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IMF study: Peak oil could do serious damage to the global economy
Brad Plumer, Washington Post
The world isn’t going to run out of oil anytime soon. But there’s still concern among various geologists and analysts that our oil supply won’t grow as quickly or as easily as it used to. We’ll have to resort to harder-to-drill oil to satisfy our crude habits. More expensive oil. That would push prices up. And high oil prices could act as a drag on growth.
So how bad would it be if peak oil was really upon us? That’s a question that two IMF economists try to tackle in a new working paper, “Oil and the World Economy: Some Possible Futures.” (pdf) The authors, Michael Kumhof and Dirk Muir, don’t make any definitive predictions about how the oil supply will evolve. Rather, they try to model a number of different scenarios in which oil does become more scarce and the world tries to adapt.
The paper itself offers an interesting look at how the world might cope with higher oil prices, so let’s take a look at the various scenarios:…
(27 October 2012)
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Weaning America Off Oil
Nikolas Angelopoulos, Care2.com
Oil is the most dangerous resource in the world. It dictates economies, catalyzes wars, and controls governments. It powers almost everything we have in America—cars, planes, power plants, and more; the very tractors we use to grow our food run on oil! Our dependence on it, however, makes us reliant on other nations, like those in the volatile Middle East, because they control much of the world’s oil. To stabilize our economy, protect national security, and preserve the environment, the next United States President must take an aggressive stance on weaning the US off of oil dependency by focusing on the development of sustainable alternative energy sources…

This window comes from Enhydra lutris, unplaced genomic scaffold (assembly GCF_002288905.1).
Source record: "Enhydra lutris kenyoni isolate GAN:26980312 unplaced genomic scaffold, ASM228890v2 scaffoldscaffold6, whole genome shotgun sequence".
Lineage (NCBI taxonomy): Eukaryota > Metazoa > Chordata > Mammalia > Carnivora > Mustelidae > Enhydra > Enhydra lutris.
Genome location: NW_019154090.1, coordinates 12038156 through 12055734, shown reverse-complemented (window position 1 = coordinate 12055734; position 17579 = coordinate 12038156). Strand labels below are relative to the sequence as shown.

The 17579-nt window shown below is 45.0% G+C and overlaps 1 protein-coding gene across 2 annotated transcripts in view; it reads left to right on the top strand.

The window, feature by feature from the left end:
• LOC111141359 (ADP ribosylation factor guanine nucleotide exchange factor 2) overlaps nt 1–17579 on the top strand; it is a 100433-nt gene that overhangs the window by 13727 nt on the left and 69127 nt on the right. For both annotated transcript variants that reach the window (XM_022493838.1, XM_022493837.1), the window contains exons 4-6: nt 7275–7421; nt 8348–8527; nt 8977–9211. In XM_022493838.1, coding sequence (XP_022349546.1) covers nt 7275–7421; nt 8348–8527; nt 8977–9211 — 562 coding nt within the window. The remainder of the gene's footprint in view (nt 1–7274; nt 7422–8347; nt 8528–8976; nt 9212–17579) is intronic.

A finalist in ‘The Nation’s’ seventh annual Student Writing Contest.
(28 October 2012)
Canada’s New Pipeline Woes
Ian Austen, New York Times
AND you thought pipeline politics in the United States were treacherous. Rebuffed by Washington on bringing the Keystone XL pipeline down through the western United States, Canada now finds that its Plan B — to build a pipeline to its west coast for shipping to Asia — has become mired in domestic politics thick enough to rival the tarlike oil it hopes to sell.
Getting the oil to the Far East first requires building a $5.5 billion, 730-mile pipeline from landlocked Alberta over a series of mountains to the coast of northern British Columbia. About 220 tankers a year would then navigate some of Canada’s most scenic yet treacherous waters to complete the trip…
(23 October 2012)
Analysis – Does U.S. shale mean cheap global oil by 2020?
Claire Milhench and Alice Baghdjian, Reuters
Does the rise of U.S. shale oil mean fuel buyers can look forward to a multi-year period of crude price decline? Or is oil destined for new record highs above $150 a barrel?
The question is dividing energy analysts who are split on whether or not shale and other predominantly North American "unconventional" supply like Canadian oil sands will be enough to comfortably meet an increase in global fuel demand led by emerging markets to 2020…
(31 October 2012)